On December 14, Google revealed its annual “Year in Search“, shining a light on the most popular search queries of 2016. The breakout searches were to be expected: Pokemon GO, the summer hit game that needs no introduction. Olympic, referring to both the Rio Summer Olympics and the excitement (and drama) surrounding Toyko 2020. SMAP, the “Johnny’s idol” group that will dissolve at the end of the year.
But a look at the top search queries starting with “what is…” revealed a surprising and optimistic result:
Did you catch it? That’s right, coming in 10th place is the search query “what is LGBT”.
Building upon the foundation laid out in 2015, the conversation surrounding LGBT in Japan expanded exponentially during 2016 due to the efforts of Non-Profit Organizations, municipal governments, corporations and individuals working to create a more inclusive Japan.
Almost every month we saw headline after headline about the efforts of NPO’s work to educate schools and companies and increase awareness, companies and local governments declaring anti-discrimination policies and support of diversity, and profiles of prominent figures in Japanese LGBT activism and their views on how to approach the push for equality in Japan.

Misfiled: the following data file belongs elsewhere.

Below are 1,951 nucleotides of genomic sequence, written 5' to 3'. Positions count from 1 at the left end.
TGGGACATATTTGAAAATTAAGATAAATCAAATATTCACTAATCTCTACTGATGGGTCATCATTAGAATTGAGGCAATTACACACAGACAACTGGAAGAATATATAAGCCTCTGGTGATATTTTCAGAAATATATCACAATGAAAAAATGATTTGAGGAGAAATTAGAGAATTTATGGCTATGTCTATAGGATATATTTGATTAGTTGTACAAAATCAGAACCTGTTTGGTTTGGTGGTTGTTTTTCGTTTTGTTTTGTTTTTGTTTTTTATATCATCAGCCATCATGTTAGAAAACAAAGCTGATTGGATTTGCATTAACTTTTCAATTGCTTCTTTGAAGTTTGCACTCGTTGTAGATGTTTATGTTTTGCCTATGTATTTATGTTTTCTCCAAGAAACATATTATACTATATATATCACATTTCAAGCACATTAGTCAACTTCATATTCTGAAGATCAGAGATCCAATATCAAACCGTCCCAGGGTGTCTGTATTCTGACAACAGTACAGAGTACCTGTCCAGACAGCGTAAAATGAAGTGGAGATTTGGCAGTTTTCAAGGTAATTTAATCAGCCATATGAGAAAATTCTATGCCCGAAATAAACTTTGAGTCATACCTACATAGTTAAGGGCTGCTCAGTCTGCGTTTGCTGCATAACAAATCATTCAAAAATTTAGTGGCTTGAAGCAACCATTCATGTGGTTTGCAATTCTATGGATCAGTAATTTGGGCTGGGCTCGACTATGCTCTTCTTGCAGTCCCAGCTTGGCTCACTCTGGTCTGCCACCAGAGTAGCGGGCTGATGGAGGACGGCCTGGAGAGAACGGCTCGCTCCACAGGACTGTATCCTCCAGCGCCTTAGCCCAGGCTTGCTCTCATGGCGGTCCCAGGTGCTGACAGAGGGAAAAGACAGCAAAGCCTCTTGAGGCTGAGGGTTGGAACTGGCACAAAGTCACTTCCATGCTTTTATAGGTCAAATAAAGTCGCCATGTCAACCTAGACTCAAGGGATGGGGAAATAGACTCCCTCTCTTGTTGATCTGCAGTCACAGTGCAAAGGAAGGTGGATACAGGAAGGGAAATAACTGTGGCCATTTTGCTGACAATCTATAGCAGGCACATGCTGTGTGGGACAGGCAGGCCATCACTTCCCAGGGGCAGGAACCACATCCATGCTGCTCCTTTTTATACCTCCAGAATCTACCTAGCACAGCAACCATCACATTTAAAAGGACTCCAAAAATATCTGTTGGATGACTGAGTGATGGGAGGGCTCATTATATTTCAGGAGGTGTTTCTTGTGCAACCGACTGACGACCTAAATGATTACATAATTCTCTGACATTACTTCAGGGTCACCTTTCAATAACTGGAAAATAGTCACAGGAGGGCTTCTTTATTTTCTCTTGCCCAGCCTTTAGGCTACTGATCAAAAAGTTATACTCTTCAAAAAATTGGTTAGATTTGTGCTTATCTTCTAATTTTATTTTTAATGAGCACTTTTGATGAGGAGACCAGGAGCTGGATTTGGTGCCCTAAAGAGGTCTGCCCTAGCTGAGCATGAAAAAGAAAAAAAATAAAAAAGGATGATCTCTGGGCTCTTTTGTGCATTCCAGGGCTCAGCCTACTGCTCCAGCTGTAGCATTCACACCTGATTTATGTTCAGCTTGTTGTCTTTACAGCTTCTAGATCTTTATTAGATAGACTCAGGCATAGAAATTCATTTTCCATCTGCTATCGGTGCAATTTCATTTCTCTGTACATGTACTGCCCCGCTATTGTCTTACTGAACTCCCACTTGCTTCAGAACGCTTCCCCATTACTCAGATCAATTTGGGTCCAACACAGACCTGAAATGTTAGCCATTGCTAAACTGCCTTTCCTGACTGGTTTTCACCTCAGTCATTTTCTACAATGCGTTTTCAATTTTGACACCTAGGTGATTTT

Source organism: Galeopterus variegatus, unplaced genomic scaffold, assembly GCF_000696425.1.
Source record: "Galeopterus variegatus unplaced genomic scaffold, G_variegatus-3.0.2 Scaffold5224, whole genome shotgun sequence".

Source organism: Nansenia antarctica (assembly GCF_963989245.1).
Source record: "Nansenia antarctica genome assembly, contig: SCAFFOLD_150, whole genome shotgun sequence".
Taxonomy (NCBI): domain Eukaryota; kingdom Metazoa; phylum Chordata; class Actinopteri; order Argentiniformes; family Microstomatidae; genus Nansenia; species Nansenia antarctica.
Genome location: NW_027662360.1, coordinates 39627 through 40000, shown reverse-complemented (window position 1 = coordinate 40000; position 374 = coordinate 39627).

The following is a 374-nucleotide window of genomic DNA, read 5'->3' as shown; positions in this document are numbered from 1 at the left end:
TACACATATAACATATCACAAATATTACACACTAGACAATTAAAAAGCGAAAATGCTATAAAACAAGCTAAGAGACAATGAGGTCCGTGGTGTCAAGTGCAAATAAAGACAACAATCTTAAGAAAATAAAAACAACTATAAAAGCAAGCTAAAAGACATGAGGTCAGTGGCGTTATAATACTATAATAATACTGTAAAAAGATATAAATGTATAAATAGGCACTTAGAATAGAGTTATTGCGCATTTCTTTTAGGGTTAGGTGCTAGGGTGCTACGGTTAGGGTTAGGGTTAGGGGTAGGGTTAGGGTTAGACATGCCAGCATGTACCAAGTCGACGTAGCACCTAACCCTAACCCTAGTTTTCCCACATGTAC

LGBT rights in Japan also became a topic of conversation in English speaking spheres due to Ellen Page’s high-profile documentary Gaycation and the Human Rights Campaign’s report on the epidemic of LGBT bullying and exclusion in Japanese schools.
Let’s take a look at how far the collective push for awareness, acceptance and LGBT rights in Japan has progressed in the past year and where it leaves us for 2017.
Partnership Systems and Declarations of Support
The governments of Iga City in Mie Prefecture and Takarazuka City in Hyogo Prefecture made public in 2015 their intentions to implement same-sex partnerships systems in 2016, and they did so, right on schedule. Iga began to certify same-sex couples in April, and Takarazuka followed in June, becoming the third and fourth municipalities to recognize same-sex partnerships..
This was followed by Naha City implementing their own partnership system in July. The timing happened to align with the Pink Dot Okinawa event, held on July 19. At the event, the government of Naha city made a “Rainbow Naha Declaration,” making public their aim to position Naha City as a prefectural capital that supports LGBT diversity and awareness.